Yesterday while driving in a dreadful storm, I saw a car with a faded bumpersticker that said, Never drive faster than your angels can fly which cast me back to the 90s, when angels were all the rage, book upon book touting their life-affirming powers -- Find Your Angel Guide, Guardian Angels Are Here, Angels For Every Occasion. You get the idea. I never thought much about angels (I'm more of a saints and martyrs girl myself) and resisted the notion that people who had died were acting as angels for my wicked soul. I figure that they act like they did in this world, which is sometimes good, sometimes bad. The one angel story I recall from my youth besides Jacob and his long night wrestling with one consisted of a woman who was walking down a deserted road at night. If the storyteller was worth anything, the road would be misting with rain, as dark and foreboding as any John Carpenter movie. The woman walked by a mean-looking dude who did nothing to her as she prayed for her safety. The next day, predictably, someone tells her that there was a rape on the same road she was walking! When she asks why the man didn't attack her, he was said to have reported that she had two huge men walking with her. She'd gasp and say, But I was alone! until she remembered praying for her angels who had appeared as men. The poor second woman was shit out of luck, I suppose. But for the story to work, there has to be someone who reminds you how lucky you are and how many bad things can happen to you if you're not vigilant.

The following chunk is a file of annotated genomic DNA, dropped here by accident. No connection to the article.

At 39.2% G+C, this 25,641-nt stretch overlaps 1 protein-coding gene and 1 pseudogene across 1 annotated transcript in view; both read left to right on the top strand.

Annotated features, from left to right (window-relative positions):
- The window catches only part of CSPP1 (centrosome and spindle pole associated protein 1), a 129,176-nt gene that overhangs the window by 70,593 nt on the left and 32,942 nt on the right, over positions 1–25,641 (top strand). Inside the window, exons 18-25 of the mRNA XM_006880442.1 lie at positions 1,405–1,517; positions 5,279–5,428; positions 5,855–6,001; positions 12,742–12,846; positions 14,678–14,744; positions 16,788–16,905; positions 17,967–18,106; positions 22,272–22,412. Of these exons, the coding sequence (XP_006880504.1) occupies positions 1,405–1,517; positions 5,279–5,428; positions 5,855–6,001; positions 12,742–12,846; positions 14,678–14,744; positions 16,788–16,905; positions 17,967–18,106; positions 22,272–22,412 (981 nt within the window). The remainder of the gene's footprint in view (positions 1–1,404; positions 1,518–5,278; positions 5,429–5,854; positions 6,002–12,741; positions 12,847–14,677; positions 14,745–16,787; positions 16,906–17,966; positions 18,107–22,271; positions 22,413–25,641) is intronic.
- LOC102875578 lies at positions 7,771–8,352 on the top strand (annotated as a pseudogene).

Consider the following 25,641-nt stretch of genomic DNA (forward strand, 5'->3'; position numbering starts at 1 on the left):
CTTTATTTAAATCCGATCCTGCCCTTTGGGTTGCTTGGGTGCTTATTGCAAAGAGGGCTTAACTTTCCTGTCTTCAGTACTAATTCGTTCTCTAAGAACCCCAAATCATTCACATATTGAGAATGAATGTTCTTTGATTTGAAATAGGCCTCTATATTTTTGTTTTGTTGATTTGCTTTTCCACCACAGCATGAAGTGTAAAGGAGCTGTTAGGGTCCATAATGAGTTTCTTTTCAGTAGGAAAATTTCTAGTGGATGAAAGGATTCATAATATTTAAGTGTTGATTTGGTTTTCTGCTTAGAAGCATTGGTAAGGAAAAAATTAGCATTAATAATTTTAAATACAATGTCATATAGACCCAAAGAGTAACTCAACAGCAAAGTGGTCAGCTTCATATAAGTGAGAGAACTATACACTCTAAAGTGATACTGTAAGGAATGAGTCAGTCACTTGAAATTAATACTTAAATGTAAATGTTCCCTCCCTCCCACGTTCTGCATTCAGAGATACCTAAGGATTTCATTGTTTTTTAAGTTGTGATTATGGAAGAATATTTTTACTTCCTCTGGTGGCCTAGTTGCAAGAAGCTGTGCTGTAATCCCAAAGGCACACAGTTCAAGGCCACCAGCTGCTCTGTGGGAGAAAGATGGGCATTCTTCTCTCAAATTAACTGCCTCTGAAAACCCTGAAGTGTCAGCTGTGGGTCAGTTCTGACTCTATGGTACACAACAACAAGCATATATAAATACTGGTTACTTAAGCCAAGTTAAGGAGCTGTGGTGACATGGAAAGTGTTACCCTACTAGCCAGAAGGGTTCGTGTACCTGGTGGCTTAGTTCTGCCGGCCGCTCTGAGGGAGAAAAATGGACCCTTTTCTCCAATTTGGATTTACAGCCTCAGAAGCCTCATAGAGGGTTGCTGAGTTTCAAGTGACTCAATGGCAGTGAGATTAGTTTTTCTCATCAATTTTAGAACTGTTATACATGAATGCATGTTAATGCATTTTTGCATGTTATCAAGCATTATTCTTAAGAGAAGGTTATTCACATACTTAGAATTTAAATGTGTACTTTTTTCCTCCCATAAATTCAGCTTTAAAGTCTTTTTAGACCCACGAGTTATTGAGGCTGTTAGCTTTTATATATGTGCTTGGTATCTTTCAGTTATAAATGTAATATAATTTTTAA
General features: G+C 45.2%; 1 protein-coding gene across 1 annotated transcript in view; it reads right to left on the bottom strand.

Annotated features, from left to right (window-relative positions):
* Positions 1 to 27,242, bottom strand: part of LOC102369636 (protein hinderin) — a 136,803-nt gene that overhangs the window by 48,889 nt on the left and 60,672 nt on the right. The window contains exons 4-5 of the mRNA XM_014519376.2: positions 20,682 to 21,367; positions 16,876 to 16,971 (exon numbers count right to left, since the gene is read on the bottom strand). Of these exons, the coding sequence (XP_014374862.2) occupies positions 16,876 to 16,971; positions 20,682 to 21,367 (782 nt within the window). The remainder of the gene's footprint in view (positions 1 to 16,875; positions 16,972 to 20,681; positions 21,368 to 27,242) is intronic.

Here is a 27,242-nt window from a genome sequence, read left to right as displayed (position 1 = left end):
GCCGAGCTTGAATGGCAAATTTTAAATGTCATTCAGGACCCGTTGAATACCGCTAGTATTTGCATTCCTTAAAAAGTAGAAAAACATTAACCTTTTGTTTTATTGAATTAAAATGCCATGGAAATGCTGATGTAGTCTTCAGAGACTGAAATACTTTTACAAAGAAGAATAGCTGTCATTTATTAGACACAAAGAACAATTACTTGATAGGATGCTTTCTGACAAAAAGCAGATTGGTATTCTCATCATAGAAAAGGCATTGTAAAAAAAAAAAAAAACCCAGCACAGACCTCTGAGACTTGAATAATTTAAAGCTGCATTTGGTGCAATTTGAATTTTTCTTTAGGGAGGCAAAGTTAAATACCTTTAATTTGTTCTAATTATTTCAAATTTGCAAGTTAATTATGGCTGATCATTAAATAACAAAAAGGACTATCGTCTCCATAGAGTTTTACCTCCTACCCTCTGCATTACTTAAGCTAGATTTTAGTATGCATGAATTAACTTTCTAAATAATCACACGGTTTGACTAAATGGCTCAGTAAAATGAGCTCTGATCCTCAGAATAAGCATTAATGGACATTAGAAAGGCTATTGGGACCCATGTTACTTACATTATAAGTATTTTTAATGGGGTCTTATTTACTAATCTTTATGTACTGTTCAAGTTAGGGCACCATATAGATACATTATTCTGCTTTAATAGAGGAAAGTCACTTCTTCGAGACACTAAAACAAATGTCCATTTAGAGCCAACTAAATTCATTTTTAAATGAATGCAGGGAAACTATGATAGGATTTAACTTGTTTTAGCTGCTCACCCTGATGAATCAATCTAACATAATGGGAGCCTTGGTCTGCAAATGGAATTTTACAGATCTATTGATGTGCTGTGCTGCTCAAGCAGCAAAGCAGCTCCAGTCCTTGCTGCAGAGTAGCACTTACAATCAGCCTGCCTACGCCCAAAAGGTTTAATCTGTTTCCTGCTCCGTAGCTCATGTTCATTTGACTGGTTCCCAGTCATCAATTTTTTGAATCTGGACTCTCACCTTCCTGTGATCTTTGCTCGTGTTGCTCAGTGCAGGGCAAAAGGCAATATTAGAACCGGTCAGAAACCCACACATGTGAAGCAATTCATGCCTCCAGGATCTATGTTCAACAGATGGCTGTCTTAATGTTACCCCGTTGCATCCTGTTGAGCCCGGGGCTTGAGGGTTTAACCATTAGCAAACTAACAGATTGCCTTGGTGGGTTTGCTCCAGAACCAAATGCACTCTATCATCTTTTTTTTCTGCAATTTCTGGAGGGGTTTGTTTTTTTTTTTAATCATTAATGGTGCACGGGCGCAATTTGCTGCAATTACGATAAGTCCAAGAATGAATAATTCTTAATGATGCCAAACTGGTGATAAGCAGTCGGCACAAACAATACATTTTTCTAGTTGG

So you can see that this story is a bit galling, not unlike a Pat Buchanan speech, which as the great journalist Molly Ivins joked, It probably sounded better in the original German. Still, I do believe in angels. The Bible was rife with them, most of them complicated as anything, some fallen, some not. Like Jacob, we wrestle with them all the time. I often have dreams that mimic the angel story -- walking in between tall buildings at night, rushing to get somewhere. Sometimes I take the time to look around, see all the beauty that the urban landscape holds. My imaginary city speaks to me in the language of neon and stray wrappers, love and loss. That sort of thing.
Michelle's Spell of the Day
"I have been noticing/ how everything loved must/ reach the touch of grief to the lover." Denis Johnson
Jerry Falwell Remembers His First Time
1 glass of scotch
1 copy of Hustler
Drinking novel suggestion: Veronica Mary Gaitskill
Benedictions and Maledictions